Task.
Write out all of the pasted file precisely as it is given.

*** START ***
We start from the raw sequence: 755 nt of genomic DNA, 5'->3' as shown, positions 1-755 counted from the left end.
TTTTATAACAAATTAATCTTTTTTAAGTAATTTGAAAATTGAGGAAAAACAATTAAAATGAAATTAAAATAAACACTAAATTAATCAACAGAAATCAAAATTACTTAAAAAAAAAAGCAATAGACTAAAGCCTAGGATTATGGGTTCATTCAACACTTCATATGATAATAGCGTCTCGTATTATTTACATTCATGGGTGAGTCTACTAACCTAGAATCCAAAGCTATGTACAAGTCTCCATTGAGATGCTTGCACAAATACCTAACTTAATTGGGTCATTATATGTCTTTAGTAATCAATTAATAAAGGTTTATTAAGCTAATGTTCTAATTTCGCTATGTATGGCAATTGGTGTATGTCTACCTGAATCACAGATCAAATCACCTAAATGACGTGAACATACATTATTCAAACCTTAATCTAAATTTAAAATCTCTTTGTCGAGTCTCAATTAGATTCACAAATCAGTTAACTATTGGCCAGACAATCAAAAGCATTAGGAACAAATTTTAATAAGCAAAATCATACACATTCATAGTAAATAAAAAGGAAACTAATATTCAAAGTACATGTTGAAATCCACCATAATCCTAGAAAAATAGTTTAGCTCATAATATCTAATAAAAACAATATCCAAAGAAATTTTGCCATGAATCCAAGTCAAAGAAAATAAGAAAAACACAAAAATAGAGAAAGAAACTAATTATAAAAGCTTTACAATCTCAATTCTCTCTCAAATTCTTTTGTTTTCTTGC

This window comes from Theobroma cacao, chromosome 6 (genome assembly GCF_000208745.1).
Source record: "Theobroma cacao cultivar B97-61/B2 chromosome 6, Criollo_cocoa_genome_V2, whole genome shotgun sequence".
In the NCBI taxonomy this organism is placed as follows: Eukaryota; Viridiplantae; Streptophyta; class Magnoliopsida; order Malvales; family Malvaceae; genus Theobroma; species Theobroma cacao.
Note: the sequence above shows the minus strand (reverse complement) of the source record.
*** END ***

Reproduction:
We start from the raw sequence: 755 nt of genomic DNA, 5'->3' as shown, positions 1-755 counted from the left end.
TTTTATAACAAATTAATCTTTTTTAAGTAATTTGAAAATTGAGGAAAAACAATTAAAATGAAATTAAAATAAACACTAAATTAATCAACAGAAATCAAAATTACTTAAAAAAAAAAGCAATAGACTAAAGCCTAGGATTATGGGTTCATTCAACACTTCATATGATAATAGCGTCTCGTATTATTTACATTCATGGGTGAGTCTACTAACCTAGAATCCAAAGCTATGTACAAGTCTCCATTGAGATGCTTGCACAAATACCTAACTTAATTGGGTCATTATATGTCTTTAGTAATCAATTAATAAAGGTTTATTAAGCTAATGTTCTAATTTCGCTATGTATGGCAATTGGTGTATGTCTACCTGAATCACAGATCAAATCACCTAAATGACGTGAACATACATTATTCAAACCTTAATCTAAATTTAAAATCTCTTTGTCGAGTCTCAATTAGATTCACAAATCAGTTAACTATTGGCCAGACAATCAAAAGCATTAGGAACAAATTTTAATAAGCAAAATCATACACATTCATAGTAAATAAAAAGGAAACTAATATTCAAAGTACATGTTGAAATCCACCATAATCCTAGAAAAATAGTTTAGCTCATAATATCTAATAAAAACAATATCCAAAGAAATTTTGCCATGAATCCAAGTCAAAGAAAATAAGAAAAACACAAAAATAGAGAAAGAAACTAATTATAAAAGCTTTACAATCTCAATTCTCTCTCAAATTCTTTTGTTTTCTTGC

This window comes from Theobroma cacao, chromosome 6 (genome assembly GCF_000208745.1).
Source record: "Theobroma cacao cultivar B97-61/B2 chromosome 6, Criollo_cocoa_genome_V2, whole genome shotgun sequence".
In the NCBI taxonomy this organism is placed as follows: Eukaryota; Viridiplantae; Streptophyta; class Magnoliopsida; order Malvales; family Malvaceae; genus Theobroma; species Theobroma cacao.
Note: the sequence above shows the minus strand (reverse complement) of the source record.